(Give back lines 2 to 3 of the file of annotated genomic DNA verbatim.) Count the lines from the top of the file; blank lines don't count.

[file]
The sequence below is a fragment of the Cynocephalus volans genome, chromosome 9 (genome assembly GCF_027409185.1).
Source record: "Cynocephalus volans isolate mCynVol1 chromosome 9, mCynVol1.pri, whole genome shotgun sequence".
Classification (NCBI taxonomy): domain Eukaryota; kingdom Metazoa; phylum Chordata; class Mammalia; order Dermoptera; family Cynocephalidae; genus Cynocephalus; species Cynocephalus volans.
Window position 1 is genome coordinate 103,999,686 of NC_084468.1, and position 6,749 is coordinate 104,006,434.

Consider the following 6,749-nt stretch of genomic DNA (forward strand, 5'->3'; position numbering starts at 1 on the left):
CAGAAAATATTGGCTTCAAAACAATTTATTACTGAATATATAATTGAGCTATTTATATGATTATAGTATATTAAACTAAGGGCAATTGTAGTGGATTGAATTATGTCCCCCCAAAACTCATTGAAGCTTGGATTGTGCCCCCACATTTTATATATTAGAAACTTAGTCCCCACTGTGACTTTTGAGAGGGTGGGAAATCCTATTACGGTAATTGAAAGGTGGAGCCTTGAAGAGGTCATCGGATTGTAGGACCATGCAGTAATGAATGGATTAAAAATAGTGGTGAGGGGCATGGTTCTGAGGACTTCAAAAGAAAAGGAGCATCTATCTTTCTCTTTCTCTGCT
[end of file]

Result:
Source record: "Cynocephalus volans isolate mCynVol1 chromosome 9, mCynVol1.pri, whole genome shotgun sequence".
Classification (NCBI taxonomy): domain Eukaryota; kingdom Metazoa; phylum Chordata; class Mammalia; order Dermoptera; family Cynocephalidae; genus Cynocephalus; species Cynocephalus volans.